Matt Appleton

Written by: Matt Appleton

Matt Appleton


Creative sector tax reliefs: opportunities and pitfalls explained

  • September 2020
  • 4 minutes

The creative sector has access to some fantastic tax reliefs and, indeed, there are opportunities to ensure claims are truly maximised. Broadly, an additional tax deduction can be obtained and where you’re not able to utilise this there is scope to surrender for cash. Dependant on circumstances, the claim can be worth up to 20 pence in the pound on core expenditure.

However, each relief has its own set of rules and requirements that need to be fully considered. Failure to do so can endanger the reliefs claimed.

Let’s explore some of the opportunities and pitfalls.


One general pitfall is that costs included within a claim need to be settled within four months of the year end. Otherwise, relief will only be given in the year settled. Merely leaving the amounts as outstanding on intercompany, for example, is unlikely to suffice. However, settlement does not necessarily mean payment, for example intercompany balances owed and owing could be offset.

If we consider television, this applies only to certain types of programmes (comedy, drama, documentaries, as well as children’s TV). It can be easy to fall foul of these rules unless they’re fully understood, for example for comedy, drama, and documentaries there must be an average spend on core expenditure of £1m per hour slot length.

Turning to the theatre, relief is available where productions are for educational purposes. However, the intention is for the audience to be educated and it would not be possible to argue that the production is, for example, educating the participants as to production or indeed like skills.

For video games, there is a specific rule restricting the amount of subcontract cost included in any game to £1m. Care must be taken where, for example, there are group recharges for staff provided, to ensure that such an arrangement does not fall foul of this particular rule.  

Certain creative sector reliefs require a 'cultural test' to be satisfied. It may be that, at the start of production, this seems achievable. However, changes during production (or, for video games, new downloadable content) may mean that the required number of points are not obtained and relief is no longer available.

There would be a similar consideration for animation where, in order to qualify, 51 per cent of production costs must relate to animation. If there were non-animation over-runs towards the end of the production, for example, the whole claim could be scuppered.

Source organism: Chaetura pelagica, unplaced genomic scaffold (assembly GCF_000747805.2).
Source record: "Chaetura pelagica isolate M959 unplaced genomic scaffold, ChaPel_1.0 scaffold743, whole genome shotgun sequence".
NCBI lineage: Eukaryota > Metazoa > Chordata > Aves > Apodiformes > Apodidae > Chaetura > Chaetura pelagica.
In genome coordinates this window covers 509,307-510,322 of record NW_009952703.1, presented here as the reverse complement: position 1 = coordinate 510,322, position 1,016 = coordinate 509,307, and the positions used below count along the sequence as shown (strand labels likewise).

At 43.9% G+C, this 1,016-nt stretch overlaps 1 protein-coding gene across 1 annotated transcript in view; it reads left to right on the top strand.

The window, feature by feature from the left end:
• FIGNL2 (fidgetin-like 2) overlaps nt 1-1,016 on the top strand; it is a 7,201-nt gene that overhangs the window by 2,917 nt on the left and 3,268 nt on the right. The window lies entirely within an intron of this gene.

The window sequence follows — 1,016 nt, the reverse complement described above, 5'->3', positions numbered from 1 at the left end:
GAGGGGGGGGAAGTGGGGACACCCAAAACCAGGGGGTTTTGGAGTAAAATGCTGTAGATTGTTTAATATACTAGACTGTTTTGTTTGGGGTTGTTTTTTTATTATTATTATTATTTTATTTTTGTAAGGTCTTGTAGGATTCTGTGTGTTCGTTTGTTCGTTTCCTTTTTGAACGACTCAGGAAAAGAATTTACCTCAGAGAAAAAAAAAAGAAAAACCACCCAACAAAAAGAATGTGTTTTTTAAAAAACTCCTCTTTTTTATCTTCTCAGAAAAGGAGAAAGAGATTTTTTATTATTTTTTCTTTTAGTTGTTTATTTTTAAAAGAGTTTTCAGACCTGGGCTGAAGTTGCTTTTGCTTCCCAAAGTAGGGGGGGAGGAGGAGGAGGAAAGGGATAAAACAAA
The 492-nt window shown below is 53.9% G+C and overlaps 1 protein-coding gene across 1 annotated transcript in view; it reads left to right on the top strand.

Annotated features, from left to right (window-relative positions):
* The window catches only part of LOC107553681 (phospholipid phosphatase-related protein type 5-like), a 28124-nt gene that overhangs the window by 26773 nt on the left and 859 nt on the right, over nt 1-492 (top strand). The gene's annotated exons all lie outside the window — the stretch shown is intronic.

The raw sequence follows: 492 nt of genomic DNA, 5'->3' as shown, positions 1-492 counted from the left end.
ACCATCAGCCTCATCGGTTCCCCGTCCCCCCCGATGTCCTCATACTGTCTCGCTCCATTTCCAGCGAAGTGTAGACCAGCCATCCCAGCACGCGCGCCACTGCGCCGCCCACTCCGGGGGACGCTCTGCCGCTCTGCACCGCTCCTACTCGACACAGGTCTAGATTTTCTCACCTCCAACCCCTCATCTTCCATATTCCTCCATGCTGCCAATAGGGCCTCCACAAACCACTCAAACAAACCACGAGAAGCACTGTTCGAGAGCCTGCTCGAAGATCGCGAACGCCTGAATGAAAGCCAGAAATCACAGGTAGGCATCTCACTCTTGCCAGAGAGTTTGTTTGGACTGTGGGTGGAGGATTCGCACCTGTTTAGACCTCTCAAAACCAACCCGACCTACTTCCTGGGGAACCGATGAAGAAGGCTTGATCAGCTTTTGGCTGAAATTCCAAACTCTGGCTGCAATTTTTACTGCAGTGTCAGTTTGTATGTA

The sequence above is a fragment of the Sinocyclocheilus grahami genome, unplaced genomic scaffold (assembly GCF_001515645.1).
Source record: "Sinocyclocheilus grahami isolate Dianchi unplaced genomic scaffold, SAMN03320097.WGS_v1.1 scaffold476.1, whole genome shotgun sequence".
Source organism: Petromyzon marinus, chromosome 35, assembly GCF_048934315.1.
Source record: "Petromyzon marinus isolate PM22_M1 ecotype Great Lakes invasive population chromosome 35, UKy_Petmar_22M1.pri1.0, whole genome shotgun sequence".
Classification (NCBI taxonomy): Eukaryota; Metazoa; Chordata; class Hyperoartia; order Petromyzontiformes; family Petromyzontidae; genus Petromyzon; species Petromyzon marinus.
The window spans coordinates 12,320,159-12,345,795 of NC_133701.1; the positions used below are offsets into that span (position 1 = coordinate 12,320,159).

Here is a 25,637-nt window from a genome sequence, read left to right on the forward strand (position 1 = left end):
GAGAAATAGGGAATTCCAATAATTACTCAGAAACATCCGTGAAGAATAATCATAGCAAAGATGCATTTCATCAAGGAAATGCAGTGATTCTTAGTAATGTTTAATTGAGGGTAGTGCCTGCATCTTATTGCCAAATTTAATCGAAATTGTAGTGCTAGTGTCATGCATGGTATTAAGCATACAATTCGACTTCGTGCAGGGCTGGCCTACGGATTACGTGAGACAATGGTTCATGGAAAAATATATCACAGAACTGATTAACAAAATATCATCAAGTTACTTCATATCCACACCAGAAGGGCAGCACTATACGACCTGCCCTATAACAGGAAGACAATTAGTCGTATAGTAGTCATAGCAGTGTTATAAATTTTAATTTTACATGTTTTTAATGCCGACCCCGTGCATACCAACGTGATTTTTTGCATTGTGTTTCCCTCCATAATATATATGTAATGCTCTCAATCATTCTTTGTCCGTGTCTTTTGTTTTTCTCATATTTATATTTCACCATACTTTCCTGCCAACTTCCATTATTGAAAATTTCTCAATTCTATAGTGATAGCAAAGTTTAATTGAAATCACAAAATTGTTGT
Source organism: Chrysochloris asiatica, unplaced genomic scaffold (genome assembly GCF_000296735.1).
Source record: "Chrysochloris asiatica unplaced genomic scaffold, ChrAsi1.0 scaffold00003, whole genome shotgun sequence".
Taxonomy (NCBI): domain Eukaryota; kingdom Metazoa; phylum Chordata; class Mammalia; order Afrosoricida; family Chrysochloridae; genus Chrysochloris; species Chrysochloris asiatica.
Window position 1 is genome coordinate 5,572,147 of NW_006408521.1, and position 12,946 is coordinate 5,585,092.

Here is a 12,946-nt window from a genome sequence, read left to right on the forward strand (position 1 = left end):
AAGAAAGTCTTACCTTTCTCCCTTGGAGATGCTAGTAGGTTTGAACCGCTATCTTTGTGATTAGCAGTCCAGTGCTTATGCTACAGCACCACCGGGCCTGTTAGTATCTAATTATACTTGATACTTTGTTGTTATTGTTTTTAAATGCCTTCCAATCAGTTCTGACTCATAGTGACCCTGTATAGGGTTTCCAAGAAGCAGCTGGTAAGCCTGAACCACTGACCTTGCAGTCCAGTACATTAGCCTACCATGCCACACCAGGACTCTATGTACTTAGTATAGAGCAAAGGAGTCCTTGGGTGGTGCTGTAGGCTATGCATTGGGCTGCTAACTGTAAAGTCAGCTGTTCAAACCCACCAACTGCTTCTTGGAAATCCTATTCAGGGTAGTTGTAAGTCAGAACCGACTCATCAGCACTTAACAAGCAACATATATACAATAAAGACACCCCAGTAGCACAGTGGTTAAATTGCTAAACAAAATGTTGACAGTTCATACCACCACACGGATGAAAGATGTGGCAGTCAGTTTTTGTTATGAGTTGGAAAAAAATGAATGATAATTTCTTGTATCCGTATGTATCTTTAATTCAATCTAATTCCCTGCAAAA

Certain qualifying costs are often overlooked. For example, travel and accommodation relating to rehearsal time are invariably excluded from claims.  

Another example stems from R&D activity, for which there is a separate tax relief:

If Company A spends £1m on film production including development of a new camera (cost £200,000), then it may be that film tax relief is claimed on £1m. However, if an R&D subsidiary (B) is set up to undertake the R&D and A pays B say £250,000 to license this technology, then A can claim film tax relief on £1,050,000 (being £800,000 costs net of camera development cost, plus commercial rate for camera license), with Company B able to claim R&D relief on its costs of £200,000.

Bear in mind also that creative sector reliefs are not just open to companies; there may be scope for charities to claim too.

Impact of coronavirus on creative sector tax reliefs

Assistance is available to help with the impact of coronavirus. Some of this assistance may be Notified State Aid and, as a company can only claim one Notified State Aid on any given project, this could result in creative sector tax reliefs not being available. However, with careful planning, it may be possible to overcome this hurdle and advice should be sought as early as possible. 

Contact me

This article, and my other article on SPVs, sets out some of the opportunities and pitfalls of using creative sector tax reliefs. However there are often a number of other factors to consider, both from a tax and a wider legal and commercial perspective.

These articles do not constitute advice, but advice should be sought when planning or claiming these reliefs. Contact me to discuss your plans.

Add comments

Related services

Related industries

Share your thoughts

*These fields are mandatory